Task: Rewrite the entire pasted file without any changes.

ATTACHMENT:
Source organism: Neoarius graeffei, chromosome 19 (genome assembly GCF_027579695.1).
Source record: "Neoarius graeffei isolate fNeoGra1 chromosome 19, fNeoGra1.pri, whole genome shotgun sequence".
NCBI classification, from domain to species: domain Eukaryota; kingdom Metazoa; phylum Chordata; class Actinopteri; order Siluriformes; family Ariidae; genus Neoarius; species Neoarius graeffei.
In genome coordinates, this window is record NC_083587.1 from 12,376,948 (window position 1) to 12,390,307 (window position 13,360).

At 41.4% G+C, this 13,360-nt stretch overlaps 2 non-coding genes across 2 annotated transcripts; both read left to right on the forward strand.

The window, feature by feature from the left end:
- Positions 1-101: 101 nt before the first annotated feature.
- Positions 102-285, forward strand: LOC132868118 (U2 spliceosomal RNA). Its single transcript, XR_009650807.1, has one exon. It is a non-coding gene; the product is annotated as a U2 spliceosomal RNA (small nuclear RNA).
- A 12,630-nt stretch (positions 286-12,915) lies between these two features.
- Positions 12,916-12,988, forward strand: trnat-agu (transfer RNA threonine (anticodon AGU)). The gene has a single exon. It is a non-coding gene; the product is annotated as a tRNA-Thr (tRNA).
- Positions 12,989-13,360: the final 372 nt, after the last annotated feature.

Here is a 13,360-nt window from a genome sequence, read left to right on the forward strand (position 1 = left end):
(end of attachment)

Source organism: Neoarius graeffei, chromosome 19 (genome assembly GCF_027579695.1).
Source record: "Neoarius graeffei isolate fNeoGra1 chromosome 19, fNeoGra1.pri, whole genome shotgun sequence".
NCBI classification, from domain to species: domain Eukaryota; kingdom Metazoa; phylum Chordata; class Actinopteri; order Siluriformes; family Ariidae; genus Neoarius; species Neoarius graeffei.
In genome coordinates, this window is record NC_083587.1 from 12,376,948 (window position 1) to 12,390,307 (window position 13,360).

At 41.4% G+C, this 13,360-nt stretch overlaps 2 non-coding genes across 2 annotated transcripts; both read left to right on the forward strand.

The window, feature by feature from the left end:
- Positions 1-101: 101 nt before the first annotated feature.
- Positions 102-285, forward strand: LOC132868118 (U2 spliceosomal RNA). Its single transcript, XR_009650807.1, has one exon. It is a non-coding gene; the product is annotated as a U2 spliceosomal RNA (small nuclear RNA).
- A 12,630-nt stretch (positions 286-12,915) lies between these two features.
- Positions 12,916-12,988, forward strand: trnat-agu (transfer RNA threonine (anticodon AGU)). The gene has a single exon. It is a non-coding gene; the product is annotated as a tRNA-Thr (tRNA).
- Positions 12,989-13,360: the final 372 nt, after the last annotated feature.

Here is a 13,360-nt window from a genome sequence, read left to right on the forward strand (position 1 = left end):